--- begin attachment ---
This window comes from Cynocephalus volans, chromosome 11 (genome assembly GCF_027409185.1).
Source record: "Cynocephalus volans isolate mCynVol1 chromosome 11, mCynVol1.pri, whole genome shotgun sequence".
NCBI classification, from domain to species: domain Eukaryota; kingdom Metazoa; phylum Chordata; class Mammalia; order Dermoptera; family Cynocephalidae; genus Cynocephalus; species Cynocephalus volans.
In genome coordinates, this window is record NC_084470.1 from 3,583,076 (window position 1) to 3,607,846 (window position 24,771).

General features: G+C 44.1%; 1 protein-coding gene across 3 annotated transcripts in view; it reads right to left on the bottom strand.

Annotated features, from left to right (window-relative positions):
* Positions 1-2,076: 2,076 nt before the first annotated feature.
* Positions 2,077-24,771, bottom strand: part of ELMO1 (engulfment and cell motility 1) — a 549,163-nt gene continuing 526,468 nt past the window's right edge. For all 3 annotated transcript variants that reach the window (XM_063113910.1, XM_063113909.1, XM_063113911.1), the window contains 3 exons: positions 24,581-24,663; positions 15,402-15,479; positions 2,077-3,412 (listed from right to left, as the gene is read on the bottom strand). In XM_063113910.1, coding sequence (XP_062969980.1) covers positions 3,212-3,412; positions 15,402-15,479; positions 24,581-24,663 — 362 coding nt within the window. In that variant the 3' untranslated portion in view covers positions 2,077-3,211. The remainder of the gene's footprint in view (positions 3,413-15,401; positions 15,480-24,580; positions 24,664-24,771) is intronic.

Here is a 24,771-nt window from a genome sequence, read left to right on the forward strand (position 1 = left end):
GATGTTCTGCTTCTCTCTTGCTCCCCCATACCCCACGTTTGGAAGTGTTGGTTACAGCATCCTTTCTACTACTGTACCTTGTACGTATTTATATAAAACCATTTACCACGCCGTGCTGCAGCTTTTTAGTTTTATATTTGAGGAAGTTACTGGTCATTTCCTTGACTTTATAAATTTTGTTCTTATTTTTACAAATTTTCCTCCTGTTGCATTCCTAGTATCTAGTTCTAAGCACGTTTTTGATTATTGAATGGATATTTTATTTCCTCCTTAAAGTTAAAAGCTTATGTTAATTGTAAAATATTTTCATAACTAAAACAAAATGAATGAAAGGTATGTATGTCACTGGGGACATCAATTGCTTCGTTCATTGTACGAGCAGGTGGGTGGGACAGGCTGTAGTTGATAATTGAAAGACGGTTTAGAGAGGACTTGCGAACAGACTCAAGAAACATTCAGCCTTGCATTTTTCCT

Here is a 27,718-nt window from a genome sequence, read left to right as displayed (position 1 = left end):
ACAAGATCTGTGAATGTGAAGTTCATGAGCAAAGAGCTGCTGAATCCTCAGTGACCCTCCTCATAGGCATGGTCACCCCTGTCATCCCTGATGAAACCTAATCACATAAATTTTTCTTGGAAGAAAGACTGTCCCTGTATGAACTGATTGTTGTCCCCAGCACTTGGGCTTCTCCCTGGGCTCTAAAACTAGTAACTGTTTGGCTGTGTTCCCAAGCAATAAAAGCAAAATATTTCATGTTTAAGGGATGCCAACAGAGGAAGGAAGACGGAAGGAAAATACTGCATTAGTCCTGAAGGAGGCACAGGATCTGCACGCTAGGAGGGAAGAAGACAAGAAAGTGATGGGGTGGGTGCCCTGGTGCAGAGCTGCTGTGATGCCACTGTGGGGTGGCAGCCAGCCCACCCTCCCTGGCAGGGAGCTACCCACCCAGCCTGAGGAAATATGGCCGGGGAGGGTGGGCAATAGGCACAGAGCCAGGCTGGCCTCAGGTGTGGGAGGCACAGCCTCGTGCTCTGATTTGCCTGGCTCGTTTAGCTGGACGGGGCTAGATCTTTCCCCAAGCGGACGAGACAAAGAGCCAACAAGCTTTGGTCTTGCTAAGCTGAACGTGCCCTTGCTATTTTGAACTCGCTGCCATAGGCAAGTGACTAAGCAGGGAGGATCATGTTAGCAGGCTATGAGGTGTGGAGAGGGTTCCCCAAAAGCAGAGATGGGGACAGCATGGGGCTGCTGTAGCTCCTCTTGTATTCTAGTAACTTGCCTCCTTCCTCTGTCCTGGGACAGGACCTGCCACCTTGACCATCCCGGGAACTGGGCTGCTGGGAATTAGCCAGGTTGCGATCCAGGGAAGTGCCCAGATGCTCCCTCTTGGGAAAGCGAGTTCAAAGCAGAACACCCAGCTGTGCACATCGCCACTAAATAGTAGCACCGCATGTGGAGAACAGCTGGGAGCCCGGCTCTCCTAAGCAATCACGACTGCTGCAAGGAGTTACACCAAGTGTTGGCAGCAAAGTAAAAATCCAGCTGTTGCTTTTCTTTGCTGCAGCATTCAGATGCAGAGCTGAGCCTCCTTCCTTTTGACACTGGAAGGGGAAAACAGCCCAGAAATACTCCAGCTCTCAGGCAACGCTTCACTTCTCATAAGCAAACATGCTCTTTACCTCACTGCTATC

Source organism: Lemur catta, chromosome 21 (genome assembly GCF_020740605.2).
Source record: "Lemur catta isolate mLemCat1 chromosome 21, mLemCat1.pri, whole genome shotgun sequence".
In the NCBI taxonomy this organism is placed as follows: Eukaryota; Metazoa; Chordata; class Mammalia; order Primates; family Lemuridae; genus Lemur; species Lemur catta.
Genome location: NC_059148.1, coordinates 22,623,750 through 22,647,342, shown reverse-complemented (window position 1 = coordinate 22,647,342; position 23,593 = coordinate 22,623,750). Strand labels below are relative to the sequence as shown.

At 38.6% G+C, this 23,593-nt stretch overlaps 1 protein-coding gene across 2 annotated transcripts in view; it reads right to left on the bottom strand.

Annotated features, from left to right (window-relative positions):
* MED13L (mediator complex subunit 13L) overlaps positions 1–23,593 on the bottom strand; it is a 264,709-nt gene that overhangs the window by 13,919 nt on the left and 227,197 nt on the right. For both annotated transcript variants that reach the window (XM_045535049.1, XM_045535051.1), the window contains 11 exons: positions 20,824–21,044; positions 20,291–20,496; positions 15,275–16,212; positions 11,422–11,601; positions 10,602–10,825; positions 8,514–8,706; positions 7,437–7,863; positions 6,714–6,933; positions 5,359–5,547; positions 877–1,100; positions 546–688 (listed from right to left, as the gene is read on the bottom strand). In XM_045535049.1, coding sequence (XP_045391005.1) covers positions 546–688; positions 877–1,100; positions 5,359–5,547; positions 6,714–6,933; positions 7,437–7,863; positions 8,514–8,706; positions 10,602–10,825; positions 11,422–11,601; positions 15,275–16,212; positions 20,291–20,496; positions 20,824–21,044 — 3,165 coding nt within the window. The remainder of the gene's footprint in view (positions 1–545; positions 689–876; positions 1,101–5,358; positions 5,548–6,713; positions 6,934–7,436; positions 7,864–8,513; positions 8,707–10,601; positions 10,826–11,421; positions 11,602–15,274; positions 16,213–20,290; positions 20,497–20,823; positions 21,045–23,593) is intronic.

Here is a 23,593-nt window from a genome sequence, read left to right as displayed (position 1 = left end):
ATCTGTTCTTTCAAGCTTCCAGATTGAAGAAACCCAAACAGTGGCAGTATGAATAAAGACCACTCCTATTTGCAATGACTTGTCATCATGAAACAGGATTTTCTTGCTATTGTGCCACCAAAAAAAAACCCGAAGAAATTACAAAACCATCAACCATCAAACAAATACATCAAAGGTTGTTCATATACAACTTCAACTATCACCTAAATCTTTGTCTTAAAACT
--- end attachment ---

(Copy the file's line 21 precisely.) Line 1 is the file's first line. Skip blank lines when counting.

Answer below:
ATCTGTTCTTTCAAGCTTCCAGATTGAAGAAACCCAAACAGTGGCAGTATGAATAAAGACCACTCCTATTTGCAATGACTTGTCATCATGAAACAGGATTTTCTTGCTATTGTGCCACCAAAAAAAAACCCGAAGAAATTACAAAACCATCAACCATCAAACAAATACATCAAAGGTTGTTCATATACAACTTCAACTATCACCTAAATCTTTGTCTTAAAACT